As a Republican in a State Assembly dominated by Democrats, Joseph Borelli can only do so much.
It’s a Sisyphean task to pass any bills. His staff budget is meager. Mayors and governors don’t bother to court his support.
But now that he’s running for an open City Council seat on Staten Island, Mr. Borelli has a chance to make much more of an impact on his district, and even get the media to pay attention to him. And as a loud and proud opponent of the public financing of elections, Mr. Borelli is on the verge of doing something very rare: running for a city office, turning down matching funds, and not relying on personal wealth to make up the difference.
Mr. Borelli’s main beef with public financing is that, in his view, it doesn’t cut down on corruption and amounts to “welfare” for politicians.
“The State Legislature has 213 members. The ratio of City Council members getting indicted and so on is actually at a higher rate than the State Legislature. What has public financing done?” he asked the Observer. “I have to register with the Campaign Finance Board but I won’t be taking public financing in this race.”
Mr. Borelli, who said he has raised about $50,000 already for the November special election to replace Republican Vincent Ignizio, will be breaking from fellow Republicans who have sought city offices in the past. Mr. Ignizio received $78,183 in matching funds for his 2013 re-election bid. Councilman Steven Matteo, a Republican running in a neighboring district, took in $157,766 in matching funds during the 2013 cycle.
For candidates who qualify, the New York City Campaign Finance Board provides public matching funds at a $6-to-$1 rate for contributions up to $175 from individuals who reside in the five boroughs. The idea is to encourage candidates to engage with local voters and donors while helping those who aren’t wealthy run for office. Advocates of public financing also say the strict donation limits and oversight cut down on political corruption.
Unlike former Mayor Michael Bloomberg, a billionaire who spent tens of millions of his own money to win three elections, Mr. Borelli is certified to participate in the matching funds system, according to Katrina Shakarian, a CFB spokeswoman. He can still turn down funding, she said, but he will be subject to the spending limit and all other requirements of being a program participant.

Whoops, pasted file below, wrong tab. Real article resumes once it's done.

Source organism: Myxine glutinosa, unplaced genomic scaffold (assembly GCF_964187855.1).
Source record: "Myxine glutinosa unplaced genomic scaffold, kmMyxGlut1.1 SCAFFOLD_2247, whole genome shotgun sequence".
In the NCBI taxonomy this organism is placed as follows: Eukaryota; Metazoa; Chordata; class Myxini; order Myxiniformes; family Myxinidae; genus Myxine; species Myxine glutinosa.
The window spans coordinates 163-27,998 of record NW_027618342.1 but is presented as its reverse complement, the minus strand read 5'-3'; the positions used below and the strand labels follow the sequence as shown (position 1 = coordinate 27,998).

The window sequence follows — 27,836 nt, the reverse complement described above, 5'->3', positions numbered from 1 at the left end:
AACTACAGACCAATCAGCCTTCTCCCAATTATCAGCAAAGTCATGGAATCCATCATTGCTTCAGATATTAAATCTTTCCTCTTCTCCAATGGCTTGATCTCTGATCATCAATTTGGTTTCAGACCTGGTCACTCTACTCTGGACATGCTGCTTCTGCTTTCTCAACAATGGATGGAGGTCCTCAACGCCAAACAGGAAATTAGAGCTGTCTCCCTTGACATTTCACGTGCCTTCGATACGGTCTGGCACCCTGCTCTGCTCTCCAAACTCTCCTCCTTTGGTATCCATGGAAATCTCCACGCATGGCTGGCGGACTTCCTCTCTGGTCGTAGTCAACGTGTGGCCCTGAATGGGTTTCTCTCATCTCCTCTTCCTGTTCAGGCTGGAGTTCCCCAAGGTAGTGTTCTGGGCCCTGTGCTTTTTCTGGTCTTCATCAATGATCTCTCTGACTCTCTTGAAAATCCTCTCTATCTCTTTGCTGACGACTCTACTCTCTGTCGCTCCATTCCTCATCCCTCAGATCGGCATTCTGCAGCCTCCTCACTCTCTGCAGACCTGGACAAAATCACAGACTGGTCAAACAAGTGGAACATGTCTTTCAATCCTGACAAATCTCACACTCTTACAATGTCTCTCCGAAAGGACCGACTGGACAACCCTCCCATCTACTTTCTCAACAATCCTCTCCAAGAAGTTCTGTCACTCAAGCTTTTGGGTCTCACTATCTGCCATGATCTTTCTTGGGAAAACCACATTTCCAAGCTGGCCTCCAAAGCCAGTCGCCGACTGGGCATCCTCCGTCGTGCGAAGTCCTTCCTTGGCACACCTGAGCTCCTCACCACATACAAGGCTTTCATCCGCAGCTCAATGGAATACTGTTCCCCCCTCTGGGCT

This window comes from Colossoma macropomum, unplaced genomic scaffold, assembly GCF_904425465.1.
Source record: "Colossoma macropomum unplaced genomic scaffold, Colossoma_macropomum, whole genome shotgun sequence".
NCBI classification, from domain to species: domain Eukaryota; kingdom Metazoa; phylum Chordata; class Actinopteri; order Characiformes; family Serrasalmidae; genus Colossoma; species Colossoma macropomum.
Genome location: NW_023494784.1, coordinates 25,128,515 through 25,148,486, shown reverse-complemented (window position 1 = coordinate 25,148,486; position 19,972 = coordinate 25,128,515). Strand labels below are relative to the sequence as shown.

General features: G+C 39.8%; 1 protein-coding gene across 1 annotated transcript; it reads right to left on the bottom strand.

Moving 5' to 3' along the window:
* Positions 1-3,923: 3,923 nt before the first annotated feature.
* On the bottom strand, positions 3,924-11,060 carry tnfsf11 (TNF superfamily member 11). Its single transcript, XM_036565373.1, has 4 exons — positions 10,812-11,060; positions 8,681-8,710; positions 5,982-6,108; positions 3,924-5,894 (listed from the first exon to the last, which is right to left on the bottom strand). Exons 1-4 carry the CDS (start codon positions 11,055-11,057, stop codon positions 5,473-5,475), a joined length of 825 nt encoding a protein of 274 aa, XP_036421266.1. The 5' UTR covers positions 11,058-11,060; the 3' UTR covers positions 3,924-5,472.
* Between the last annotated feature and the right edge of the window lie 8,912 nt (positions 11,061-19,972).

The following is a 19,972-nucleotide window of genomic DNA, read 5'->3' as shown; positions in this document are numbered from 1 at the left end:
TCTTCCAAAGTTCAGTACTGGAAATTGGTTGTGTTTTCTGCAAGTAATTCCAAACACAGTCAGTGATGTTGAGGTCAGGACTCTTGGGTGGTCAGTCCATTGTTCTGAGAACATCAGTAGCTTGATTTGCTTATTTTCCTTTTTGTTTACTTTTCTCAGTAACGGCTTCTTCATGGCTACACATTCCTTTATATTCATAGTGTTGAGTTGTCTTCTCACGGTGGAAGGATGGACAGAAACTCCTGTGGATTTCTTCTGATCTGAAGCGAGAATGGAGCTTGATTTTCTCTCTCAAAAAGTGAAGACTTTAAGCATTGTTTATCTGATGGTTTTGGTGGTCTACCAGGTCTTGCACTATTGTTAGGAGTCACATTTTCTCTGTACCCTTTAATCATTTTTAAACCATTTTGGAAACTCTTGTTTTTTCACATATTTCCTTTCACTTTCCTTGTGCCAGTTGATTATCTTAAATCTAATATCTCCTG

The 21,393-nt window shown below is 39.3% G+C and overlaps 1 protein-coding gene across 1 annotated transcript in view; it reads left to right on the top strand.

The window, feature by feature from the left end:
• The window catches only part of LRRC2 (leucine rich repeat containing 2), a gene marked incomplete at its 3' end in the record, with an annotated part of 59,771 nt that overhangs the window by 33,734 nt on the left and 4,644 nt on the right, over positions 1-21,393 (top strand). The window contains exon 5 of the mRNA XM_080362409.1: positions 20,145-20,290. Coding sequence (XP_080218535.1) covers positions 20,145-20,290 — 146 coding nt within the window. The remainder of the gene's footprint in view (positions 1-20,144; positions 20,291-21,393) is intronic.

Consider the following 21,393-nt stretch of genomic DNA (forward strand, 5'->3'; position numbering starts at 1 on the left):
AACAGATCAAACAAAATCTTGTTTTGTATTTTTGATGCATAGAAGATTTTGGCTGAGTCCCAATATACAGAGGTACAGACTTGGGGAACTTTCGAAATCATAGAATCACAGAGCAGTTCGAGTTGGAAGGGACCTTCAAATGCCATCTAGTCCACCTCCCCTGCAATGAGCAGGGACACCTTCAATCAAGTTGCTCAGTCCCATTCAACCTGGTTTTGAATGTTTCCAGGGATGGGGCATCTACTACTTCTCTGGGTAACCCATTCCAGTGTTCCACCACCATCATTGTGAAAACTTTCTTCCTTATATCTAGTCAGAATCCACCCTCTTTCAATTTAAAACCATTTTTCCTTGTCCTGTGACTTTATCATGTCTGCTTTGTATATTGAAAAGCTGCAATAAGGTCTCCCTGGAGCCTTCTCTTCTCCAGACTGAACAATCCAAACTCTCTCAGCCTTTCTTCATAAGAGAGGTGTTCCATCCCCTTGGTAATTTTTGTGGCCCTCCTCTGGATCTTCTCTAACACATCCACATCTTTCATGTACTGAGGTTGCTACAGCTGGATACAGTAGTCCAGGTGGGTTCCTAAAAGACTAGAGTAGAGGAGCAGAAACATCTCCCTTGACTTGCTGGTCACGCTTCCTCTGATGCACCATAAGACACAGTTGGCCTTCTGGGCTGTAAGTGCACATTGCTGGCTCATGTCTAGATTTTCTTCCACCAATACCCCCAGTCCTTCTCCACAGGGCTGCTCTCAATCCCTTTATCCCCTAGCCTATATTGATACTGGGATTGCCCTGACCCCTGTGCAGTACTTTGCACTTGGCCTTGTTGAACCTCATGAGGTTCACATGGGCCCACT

Mr. Borelli is expected to easily win his special election in November. Due to an electoral quirk, he will need to run again in 2016 before seeking election to a full four-year term in 2017. The 2016 and 2017 elections could be more competitive and Mr. Borelli conceded he may take matching funds then.
In a July 10 Facebook post, the Republican assemblyman encouraged supporters to donate enough cash to qualify his campaign for public matching funds.
“Tonight I am asking you to help us meet our financial goals before the tomorrow’s deadline for the first filing period,” Mr. Borelli wrote. “In addition to raising an overall large amount, we must receive 75 contributions from people residing in the 51st Council District in order to qualify for the City’s matching funds program. The matching fund program will match 6-1 every dollar you donate.”
Mr. Borelli, however, said he will “do everything” to not to take public funding in future races. If he declines matching funds, his opponents’ spending caps will be doubled, he said. (This is not true, according to the CFB.)
“If I don’t accept public funds, the money carries over, the donations carry over. As a strategic advantage, I want to be fully qualified [to receive matching funds],” he said. “Ideally I’d like to never have to take matching funds.”
Noting the number of bills he voted against in the Assembly, he wishes he “didn’t have to follow rules that still passed despite my ‘no.’ It’s the rules, it’s the law. I have to live with that.”
Ms. Shakarian, however, said Mr. Borelli’s decision to forego matching funds won’t alter the limits on how much his opponents can raise.
“If a participant declines public funds, it does not cause anyone else’s spending limits to increase,” she said.
This story has been updated to include additional comments from the CFB.